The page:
I am reading a biography of Marty (Martin) Luther for my church history class. What an interesting dude. Luther came from a poor but hard-working peasant family. His father desperately wanted him to become a lawyer, but instead, he was struck by lightning and took it as a sign to become a monk instead, much to the displeasure of his dad. (at this point, I was wondering if Luther was actually an Asian boy born to demanding immigrant parents) For years, he tried with all of his might to live a Godly, moral life. He spent all his time praying, fasting, reading the bible. He attended Catholic mass and confessed his sins to priests about every little sin he could think of. Yet, he was tormented by the fact that no matter how hard he tried, he knew that even his attempts at becoming good actually just revealed how selfish he was: he wasn’t truly good for goodness' sake, he was just trying to be good to appease a righteous God and avoid hell. All of this led him to a great awakening in his life: that perhaps the Scriptures actually taught that the Christian life wasn’t about trying to be good…but perhaps that a life of faith was actually about admitting he could never be good and constantly trusting, believing and depending on a God who had died for him who had already made him completely acceptable before God; and being transformed from the inside out as a result.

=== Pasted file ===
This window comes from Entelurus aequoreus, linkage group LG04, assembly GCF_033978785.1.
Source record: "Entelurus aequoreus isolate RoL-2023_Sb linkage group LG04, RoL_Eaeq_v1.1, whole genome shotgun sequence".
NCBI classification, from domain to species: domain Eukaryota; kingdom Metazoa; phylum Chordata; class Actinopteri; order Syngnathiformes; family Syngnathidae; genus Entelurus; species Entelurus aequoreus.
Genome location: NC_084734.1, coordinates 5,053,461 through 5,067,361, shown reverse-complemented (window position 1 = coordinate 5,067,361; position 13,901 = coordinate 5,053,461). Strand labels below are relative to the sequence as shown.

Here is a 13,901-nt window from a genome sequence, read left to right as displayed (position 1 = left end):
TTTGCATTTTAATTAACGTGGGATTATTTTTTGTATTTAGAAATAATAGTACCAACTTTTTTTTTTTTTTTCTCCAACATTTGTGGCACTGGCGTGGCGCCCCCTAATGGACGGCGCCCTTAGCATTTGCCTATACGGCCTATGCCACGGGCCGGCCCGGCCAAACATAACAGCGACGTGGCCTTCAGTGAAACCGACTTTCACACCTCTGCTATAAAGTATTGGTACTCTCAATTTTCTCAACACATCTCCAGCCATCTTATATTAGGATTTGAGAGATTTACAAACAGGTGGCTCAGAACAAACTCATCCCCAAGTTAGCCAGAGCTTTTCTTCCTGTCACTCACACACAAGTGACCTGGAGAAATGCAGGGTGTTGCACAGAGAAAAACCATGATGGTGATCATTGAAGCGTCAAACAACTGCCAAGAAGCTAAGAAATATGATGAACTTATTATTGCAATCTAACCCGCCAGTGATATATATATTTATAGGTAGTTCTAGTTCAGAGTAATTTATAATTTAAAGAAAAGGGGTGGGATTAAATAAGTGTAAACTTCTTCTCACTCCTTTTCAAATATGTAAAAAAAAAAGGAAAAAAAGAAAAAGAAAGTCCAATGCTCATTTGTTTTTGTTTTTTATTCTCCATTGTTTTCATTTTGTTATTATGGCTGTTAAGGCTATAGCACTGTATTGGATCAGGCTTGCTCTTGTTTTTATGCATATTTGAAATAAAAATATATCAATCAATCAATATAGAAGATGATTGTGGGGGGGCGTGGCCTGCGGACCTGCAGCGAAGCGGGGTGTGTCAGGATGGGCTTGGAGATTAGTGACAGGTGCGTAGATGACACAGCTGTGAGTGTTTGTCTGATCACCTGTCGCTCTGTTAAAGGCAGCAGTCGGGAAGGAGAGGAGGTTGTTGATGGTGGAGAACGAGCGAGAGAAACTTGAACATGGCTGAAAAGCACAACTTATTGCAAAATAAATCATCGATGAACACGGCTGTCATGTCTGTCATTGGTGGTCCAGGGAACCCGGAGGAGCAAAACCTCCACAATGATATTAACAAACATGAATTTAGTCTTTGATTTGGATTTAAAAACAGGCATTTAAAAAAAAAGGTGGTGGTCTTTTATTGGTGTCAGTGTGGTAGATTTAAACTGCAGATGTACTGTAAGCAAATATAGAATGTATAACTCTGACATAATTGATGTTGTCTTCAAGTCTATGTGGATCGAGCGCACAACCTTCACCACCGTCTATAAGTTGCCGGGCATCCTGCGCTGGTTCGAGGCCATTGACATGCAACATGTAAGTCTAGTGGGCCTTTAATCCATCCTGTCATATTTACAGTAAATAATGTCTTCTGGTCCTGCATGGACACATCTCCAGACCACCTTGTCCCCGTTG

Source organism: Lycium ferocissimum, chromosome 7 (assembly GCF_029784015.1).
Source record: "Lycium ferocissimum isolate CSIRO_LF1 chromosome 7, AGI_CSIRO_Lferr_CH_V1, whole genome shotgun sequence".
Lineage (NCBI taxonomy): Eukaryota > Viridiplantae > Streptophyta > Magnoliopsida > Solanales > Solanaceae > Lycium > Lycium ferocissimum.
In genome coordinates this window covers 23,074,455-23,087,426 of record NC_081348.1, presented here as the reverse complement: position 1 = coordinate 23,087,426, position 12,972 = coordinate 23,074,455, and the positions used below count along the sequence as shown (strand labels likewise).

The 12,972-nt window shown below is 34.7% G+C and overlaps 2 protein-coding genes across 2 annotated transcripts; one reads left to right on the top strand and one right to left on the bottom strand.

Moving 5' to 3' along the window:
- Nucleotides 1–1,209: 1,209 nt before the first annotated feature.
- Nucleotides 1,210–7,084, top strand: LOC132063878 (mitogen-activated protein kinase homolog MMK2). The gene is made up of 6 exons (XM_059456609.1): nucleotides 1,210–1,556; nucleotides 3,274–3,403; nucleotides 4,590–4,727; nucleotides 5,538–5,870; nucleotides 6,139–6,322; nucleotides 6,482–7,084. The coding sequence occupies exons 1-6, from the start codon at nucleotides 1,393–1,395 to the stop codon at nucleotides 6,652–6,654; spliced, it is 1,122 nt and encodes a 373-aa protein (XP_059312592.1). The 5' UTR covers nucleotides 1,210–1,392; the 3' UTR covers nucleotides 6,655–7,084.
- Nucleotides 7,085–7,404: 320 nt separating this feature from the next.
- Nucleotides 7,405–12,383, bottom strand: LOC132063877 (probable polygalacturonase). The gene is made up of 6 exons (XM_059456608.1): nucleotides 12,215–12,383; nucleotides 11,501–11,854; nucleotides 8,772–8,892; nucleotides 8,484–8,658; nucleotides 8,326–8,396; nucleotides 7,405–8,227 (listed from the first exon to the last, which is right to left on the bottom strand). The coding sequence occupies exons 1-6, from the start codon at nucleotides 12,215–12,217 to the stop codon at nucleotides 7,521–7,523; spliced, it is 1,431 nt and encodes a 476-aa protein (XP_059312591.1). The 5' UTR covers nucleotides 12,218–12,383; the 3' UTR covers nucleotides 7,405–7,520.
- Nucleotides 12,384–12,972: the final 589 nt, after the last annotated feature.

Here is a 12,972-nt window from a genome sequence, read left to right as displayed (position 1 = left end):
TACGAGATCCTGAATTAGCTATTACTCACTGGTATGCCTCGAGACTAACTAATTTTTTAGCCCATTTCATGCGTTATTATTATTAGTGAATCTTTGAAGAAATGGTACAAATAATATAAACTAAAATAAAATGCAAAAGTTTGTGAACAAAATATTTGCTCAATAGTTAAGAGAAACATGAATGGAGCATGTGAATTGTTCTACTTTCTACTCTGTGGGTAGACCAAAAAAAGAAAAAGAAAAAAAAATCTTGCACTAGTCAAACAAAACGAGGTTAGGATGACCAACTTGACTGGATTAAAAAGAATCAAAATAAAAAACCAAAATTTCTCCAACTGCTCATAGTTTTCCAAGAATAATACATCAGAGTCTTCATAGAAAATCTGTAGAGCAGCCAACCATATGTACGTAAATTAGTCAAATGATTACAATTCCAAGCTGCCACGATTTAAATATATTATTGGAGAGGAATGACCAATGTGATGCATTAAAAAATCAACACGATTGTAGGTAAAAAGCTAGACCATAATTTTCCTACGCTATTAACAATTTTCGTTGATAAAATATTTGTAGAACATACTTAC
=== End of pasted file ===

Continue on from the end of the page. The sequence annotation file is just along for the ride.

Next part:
Although today’s world is much different from Luther’s 1500s world, I can’t help but think of the nominal Christianity of America. Don’t most American Christians think Christianity is really just about becoming a better person and going to church so that hopefully their good deeds outweigh their bad deeds and they make it to heaven? Here are Luther’s words:
“You Lord Jesus are my righteousness, but I am your sin; you have taken on yourself what you were not and have given me what I was not.” (Luther’s prayer)
“The Christian life does not consist of being but of becoming, not of victory but the fight, not of righteousness but of justification [being declared righteous], not of comprehending but of stretching forward, not of purity but of purification.”
“The law says ‘do this!’ and it is never done. Grace says ‘believe in this man!’ and immediately everything is done.”